The Southeast Asian Sultanate of Brunei Strengthens its Muslim Identity

Henry Srebrnik
Published on November 17, 2013

It’s not often that the small country of Brunei makes the news, but it did in October.

Brunei’s ruler, Sultan Hassanal Bolkiah, announced the promulgation of a new Islamic criminal law that could include penalties like amputation for theft and stoning for adultery, to come into effect next year.

The Shariah penal code, which would be applied to Muslims only, should be regarded as a form of “special guidance” from God, he stated, and would be “part of the great history” of the country. Brunei’s Shariah Islamic court had previously handled mainly family-related disputes.

Brunei Darussalam (its full name) consists of two small enclaves of land on the northeastern coast of the southeast Asian island of Borneo, surrounded by the Malaysian state of Sarawak. Most of the huge island is part of Indonesia.

With a population of some 420,000 people, mostly Muslims, in an area of 5,765 square kilometres, Brunei is a tiny country. An oil-rich state, the sultanate is sometimes referred to as the Kuwait of southeast Asia.

Brunei was once much bigger. It became an Islamic sultanate in the 14th century, under a newly converted ruler, Muhammad Shah. At its peak in the 16th century, it controlled the northern regions of Borneo, including modern-day Sarawak and Sabah, today part of Malaysia, as well as the Sulu islands, now governed by the Philippines.  

During the 19th century, the Sultanate ceded Sarawak to a British adventurer, James Brooke, as a reward for his aid in putting down a rebellion and named him as rajah; and it ceded Sabah to the British North Borneo Chartered Company. In 1888 what was left of Brunei itself became a British protectorate.

Brunei regained its independence in 1984 and, thanks to extensive petroleum and natural gas fields, is now one of the world’s richest countries. It is the world’s fourth-biggest producer of natural gas, giving the country enough wealth to buy the loyalty of its subjects. There is no income tax, and education and health are virtually free.

Brunei’s ties with Britain remain strong. The current ruler, Sultan Hassanal Bolkiah, went to the Royal British Military Academy at Sandhurst and his late father was rescued by the British Army when it crushed a brief revolt in 1962.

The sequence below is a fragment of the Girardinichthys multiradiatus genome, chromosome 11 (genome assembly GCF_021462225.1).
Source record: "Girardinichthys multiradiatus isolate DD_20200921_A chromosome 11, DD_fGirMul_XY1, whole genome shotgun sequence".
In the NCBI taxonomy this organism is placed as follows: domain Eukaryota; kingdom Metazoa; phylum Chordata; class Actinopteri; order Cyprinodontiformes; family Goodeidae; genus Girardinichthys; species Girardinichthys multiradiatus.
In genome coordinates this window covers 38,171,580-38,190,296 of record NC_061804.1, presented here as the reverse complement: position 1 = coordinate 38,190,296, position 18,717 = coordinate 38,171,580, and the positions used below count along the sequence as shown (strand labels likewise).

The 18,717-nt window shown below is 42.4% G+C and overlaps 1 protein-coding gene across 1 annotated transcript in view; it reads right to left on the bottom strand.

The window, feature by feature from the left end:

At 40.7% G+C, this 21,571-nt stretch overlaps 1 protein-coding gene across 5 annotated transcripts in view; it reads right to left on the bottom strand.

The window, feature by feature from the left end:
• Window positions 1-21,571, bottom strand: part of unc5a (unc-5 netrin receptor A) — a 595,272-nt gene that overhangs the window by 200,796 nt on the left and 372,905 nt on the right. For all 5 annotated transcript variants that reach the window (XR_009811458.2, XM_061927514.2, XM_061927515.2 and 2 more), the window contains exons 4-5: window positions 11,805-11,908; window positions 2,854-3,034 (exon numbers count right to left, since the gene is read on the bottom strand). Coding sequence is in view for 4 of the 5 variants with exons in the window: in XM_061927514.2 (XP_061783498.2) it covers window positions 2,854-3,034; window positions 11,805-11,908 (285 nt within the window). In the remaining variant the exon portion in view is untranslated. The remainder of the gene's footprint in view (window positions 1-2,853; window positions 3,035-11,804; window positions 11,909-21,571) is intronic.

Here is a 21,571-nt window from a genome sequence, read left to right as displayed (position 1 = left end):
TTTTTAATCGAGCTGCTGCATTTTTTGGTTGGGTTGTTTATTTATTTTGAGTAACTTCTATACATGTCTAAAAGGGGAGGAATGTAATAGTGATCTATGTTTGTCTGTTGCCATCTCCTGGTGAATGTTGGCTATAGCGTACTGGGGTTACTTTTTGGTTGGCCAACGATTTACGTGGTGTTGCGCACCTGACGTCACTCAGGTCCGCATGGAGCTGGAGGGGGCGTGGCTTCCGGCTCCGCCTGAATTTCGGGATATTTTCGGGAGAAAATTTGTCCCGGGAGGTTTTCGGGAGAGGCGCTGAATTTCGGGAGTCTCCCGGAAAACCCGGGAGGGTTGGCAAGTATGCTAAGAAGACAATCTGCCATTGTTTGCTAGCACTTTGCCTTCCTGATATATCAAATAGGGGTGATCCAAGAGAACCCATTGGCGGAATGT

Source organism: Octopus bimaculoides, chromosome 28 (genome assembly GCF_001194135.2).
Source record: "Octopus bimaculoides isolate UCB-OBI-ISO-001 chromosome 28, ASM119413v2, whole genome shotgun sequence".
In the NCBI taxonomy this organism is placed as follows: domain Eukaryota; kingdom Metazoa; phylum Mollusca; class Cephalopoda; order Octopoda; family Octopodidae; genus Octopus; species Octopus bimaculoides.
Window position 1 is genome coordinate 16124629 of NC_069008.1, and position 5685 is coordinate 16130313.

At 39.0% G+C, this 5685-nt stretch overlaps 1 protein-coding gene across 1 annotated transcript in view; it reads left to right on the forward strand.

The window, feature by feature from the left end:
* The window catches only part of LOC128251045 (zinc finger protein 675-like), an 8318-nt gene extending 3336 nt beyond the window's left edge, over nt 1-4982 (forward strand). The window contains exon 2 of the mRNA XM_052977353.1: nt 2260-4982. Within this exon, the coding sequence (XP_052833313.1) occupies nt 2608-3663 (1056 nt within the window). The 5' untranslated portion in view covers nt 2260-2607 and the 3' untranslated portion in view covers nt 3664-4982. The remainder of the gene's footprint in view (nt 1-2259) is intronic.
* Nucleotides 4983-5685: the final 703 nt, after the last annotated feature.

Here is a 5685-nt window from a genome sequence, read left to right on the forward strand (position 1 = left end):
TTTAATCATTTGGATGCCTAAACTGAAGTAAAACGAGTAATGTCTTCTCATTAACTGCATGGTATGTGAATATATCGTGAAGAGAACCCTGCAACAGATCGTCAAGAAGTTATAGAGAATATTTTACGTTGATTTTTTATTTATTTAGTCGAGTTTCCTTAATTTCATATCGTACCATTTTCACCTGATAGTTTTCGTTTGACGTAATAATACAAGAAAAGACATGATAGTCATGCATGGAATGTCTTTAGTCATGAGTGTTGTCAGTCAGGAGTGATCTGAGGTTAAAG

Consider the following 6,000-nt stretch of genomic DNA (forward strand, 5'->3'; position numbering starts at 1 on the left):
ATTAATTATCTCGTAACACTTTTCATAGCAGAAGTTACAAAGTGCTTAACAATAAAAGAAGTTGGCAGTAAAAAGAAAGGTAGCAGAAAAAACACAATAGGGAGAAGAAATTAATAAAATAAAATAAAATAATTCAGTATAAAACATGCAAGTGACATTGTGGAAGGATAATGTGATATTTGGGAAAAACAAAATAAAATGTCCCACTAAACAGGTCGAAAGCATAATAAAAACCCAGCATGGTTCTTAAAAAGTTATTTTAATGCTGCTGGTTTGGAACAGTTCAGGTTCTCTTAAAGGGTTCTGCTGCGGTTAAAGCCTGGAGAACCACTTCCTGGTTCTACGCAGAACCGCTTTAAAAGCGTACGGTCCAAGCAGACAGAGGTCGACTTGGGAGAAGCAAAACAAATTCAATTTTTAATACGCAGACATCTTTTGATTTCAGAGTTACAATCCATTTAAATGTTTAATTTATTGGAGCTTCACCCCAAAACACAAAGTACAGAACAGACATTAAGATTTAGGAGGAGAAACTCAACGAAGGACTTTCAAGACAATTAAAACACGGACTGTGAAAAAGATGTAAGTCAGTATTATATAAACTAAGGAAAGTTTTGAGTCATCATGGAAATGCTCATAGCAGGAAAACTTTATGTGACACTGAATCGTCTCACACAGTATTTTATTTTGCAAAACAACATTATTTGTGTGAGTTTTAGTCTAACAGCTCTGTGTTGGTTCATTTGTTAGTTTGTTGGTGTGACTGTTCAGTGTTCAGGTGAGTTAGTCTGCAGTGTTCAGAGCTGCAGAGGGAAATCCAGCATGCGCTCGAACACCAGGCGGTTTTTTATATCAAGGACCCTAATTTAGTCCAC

Under Brunei’s 1959 constitution, the country is an absolute monarchy. The Sultan, who succeeded to the throne in 1967, is both head of state and, in his capacity as prime minister, head of government, with full executive authority, including emergency powers since 1962.

The Sultan’s role is enshrined in the national philosophy known as Melayu Islam Beraja, which encompasses Malay culture, Islamic religion, and the political framework under the monarchy. As an Islamic country, Brunei became a full member of the Organization of Islamic Cooperation in 1984.

Southeast Asia’s Islam, unlike that of the Middle East, has historically been more relaxed when it came to practice but has become more stringent. Since the late 1970s an Islamic resurgence is taking place in the region.  

Rising oil revenues provide an extensive social welfare system and promote Islam, including subsidizing the hajj (pilgrimage to Mecca), building mosques, and expanding the Department of Religious Affairs.

Brunei’s Muslim-majority neighbours have also been tightening their religious rules. In Indonesia, a bill submitted to parliament earlier this year that called for a ban on alcohol has stirred unease among the country’s predominantly moderate Muslims. Also, the government has ordered that the finals of the Miss World pageant, which some Islamic groups denounced as immoral, be moved from the outskirts of Jakarta to predominantly Hindu Bali.

In Malaysia, former prime minister Abdullah Ahmad Badawi furthered the agenda of Islamic supremacy at the expense of other religions. The country has restricted the ability of Christian groups to proselytize among Malays, and recently a Malaysian court has ruled that non-Muslims cannot use the word Allah to refer to God, even in their own faiths.


Henry Srebrnik is a professor of political science at the University of Prince Edward Island.